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Ocean Sustainability Bergen
OCEAN SCIENCE DIPLOMACY

About Ocean Sustainability Bergen

Ocean Sustainability Bergen was a multidisciplinary research centre (2018-2021) created as a strategic tool by the University of Bergen leadership to provide research for a sustainable ocean.

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Ocean Sustainability Bergen (OSB) was a virtual centre hosted by the University of Bergen (UiB) in Norway, working with partner institutions worldwide. The centre's aim was to engage with the Sustainable Development Goals (SDGs) and was part of the university's strategic initiative SDG Bergen, which presented scientific advice to governments and international bodies to aid them in decision-making processes. The overall goal was to strengthen the science-policy interface and to ensure that political decisions are better informed by science. With this centre, UiB made research and science diplomacy a key part of Norway's contribution towards a sustainable ocean, as part of the UN's 2030 Agenda.

OSB administered the university’s status as SDG14 Hub for United Nations Academic Impact (UNAI) and leading the SDG14 cluster for the International Association of Universities (IAU), heading a consortium of ten world-leading marine universities to engage with the 2030 Agenda. OSB's Scientific Directors were Professor Peter M. Haugan (2018-2019) and Professor Lise Øvreås (2019-2021).

For a hectic period of close to four years, the centre presided over events including:

  • the annual Ocean Sustainability Bergen Conference (2019-2021)
  • the first Norwegian university to host an official OceanTeacher Global Academy (OTGA) course on behalf of the Intergovernmental Oceanographic Commission (IOC-UNESCO) to coincide with the UN Ocean Decade (2021-2030)
  • a joint SDG14 publication with the International Association of Universities (IAU)
  • numerous official side events at conferences and high-level meetings

Norway was a driving force to establish and implement the UN Convention on the Law of the Sea. In the future securing sustainable global governance of the ocean will be ever more important. Through SDG14 – Life below water – the UN has acknowledged the importance of a sustainable ocean. This underlines the importance of the scientific knowledge that broad, comprehensive research universities can offer across disciplines and provide to society and decision-makers worldwide. Through Ocean Sustainability Bergen, the university showed its dedication to provide this knowledge to the global community.

The centre had 3 prioritised areas for its scientific and science diplomacy activity: The Laws of the Ocean, Food from the Ocean, and Sustainable Technology.

THE LAWS OF THE OCEAN

Ocean Sustainability Bergen aims to provide research that deals with the challenges of sharing access and resources of our Ocean.

A thin red line runs from 1609 and the publication of the ground-breaking pamphlet Mare liberum (The Freedom of the Seas) to the present. Today, the freedom extolled in 1609 has given way to more cautionary tales of how this freedom has limits, particularly when it comes to the health of the Ocean. The colonial era freedom that benefitted the few has given way to the idea of global partnerships and a shared understanding of how to beneficially use the Ocean resources that are common to all mankind.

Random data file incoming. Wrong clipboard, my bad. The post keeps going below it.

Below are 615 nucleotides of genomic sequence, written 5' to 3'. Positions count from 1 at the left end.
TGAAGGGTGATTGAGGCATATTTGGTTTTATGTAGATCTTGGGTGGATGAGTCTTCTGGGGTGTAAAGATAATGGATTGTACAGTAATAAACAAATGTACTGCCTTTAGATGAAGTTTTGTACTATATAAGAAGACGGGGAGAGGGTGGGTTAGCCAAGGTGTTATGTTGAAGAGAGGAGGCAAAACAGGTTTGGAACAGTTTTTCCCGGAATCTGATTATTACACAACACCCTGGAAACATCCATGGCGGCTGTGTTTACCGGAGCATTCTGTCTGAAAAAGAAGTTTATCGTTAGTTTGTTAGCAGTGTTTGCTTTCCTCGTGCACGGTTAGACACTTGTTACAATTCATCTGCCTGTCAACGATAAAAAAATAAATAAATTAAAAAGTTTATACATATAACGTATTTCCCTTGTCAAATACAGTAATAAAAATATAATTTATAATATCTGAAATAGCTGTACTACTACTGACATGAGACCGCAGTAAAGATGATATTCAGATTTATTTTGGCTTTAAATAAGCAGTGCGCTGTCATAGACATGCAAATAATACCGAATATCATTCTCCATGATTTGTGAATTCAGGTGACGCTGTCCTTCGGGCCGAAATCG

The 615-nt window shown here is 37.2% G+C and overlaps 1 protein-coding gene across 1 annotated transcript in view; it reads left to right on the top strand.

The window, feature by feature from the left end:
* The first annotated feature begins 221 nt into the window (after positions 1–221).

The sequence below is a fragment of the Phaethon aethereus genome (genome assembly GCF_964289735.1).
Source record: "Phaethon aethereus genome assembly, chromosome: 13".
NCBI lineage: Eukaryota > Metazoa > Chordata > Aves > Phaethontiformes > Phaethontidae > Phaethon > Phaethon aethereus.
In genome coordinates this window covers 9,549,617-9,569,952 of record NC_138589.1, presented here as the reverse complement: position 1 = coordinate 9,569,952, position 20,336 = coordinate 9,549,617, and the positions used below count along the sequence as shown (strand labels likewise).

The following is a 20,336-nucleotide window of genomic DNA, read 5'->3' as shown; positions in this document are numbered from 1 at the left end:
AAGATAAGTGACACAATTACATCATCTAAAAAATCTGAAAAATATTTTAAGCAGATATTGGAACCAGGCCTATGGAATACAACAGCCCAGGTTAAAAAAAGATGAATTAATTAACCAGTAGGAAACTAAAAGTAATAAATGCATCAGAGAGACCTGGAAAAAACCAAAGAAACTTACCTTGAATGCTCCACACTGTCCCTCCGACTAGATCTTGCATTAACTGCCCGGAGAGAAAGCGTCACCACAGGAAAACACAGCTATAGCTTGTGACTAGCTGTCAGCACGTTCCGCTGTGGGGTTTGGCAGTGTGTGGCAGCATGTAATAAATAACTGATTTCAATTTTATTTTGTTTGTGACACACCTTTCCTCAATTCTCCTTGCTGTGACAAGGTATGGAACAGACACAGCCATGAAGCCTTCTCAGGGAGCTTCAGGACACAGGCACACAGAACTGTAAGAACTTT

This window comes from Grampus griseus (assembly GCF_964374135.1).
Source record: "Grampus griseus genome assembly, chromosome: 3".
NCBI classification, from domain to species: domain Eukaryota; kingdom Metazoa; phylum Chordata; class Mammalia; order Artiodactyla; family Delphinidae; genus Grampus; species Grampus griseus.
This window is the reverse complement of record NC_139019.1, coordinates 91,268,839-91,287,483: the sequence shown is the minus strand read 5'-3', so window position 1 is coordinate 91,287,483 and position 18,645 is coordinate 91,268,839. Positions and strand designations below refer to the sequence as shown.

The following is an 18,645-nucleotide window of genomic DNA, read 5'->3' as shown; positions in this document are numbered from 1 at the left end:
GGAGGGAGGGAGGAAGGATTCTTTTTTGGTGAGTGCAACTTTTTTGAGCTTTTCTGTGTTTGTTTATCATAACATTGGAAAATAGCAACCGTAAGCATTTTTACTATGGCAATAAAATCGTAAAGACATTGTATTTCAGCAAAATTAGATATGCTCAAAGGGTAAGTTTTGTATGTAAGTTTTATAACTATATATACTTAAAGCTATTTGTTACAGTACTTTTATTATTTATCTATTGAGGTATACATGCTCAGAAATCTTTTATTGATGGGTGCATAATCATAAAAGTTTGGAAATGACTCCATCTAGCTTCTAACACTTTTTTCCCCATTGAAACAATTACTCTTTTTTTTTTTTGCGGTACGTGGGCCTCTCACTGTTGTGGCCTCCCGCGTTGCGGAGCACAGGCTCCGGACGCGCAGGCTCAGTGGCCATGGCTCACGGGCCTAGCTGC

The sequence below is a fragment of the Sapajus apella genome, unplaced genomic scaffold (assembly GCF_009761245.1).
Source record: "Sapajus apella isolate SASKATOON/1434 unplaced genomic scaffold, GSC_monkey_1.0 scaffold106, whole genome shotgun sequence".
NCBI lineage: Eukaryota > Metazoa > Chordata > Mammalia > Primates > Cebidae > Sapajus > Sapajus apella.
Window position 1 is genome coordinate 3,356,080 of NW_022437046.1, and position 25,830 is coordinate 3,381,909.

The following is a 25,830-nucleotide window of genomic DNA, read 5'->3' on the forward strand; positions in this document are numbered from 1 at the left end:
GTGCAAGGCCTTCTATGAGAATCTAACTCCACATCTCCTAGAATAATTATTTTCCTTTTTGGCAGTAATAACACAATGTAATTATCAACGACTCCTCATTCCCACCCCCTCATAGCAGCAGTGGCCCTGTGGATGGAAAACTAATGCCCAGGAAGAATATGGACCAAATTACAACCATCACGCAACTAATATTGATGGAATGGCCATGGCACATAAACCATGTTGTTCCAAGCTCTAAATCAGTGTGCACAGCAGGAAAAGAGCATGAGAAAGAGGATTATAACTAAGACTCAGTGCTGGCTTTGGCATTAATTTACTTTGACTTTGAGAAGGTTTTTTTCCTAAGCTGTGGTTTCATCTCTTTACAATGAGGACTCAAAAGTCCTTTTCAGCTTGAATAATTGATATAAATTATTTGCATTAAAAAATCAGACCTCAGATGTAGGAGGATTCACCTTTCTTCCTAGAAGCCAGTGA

Building on the UN Convention on the Law of the Sea, one of the key points of debate is Biodiversity Beyond National Jurisdiction (BBNJ), which deals with the challenges of sharing access and resources. As part of Ocean Sustainability Bergen, the University of Bergen (UiB) wants to contribute with research and knowledge to provide decision-makers with science based information to make better decisions for our shared future on these vital issues. Taking in a number of disciplines, this is a truly multidisciplinary effort across several faculties.

FOOD FROM THE OCEAN

Ocean Sustainability Bergen wants to provide research-based knowledge on the future for food from the Ocean.

The health of the Ocean and human health are closely interconnected. Various human activities, pollution and climate change impact the well-being of the Ocean. The Ocean is of vital importance for our access to food and clean air. With the establishment of Ocean Sustainability Bergen, the University of Bergen (UiB) wants to provide research-based knowledge on the future for food from the Ocean as part of our engagement with the Sustainable Development Goals (SDGs).

At UiB the research and education on food from the Ocean cuts across disciplines. Building on the position as Norway's premier SDG-oriented university, UiB wants to be at the forefront of how to provide more sustainable food from the Ocean while preserving important ecosystem services such as ocean uptake of CO2, mitigation and adaptation to climate change.

SUSTAINABLE TECHNOLOGY

Ocean Sustainability Bergen aims to become a hub for scientists worldwide to create and implement the sustainable Ocean technology of the future.

Creating new and sustainable Ocean technology to harvest energy and food while reducing impact of human activities is one of the main challenges facing the world. Pollution from land based and marine sources including shipping needs to be drastically reduced over the coming decade. It is crucial that the global community finds solutions to cut emissions, not the least to save our Ocean.

Ocean Sustainability Bergen brings together scientists from the University of Bergen (UiB) and our partners worldwide to help create and implement the Ocean technology of the future. Marine renewable energy can provide electricity and hydrogen to the shipping industry as well as to shore. The initiative aims to support long-term research through close collaboration between prominent research institutions and R&D intensive companies.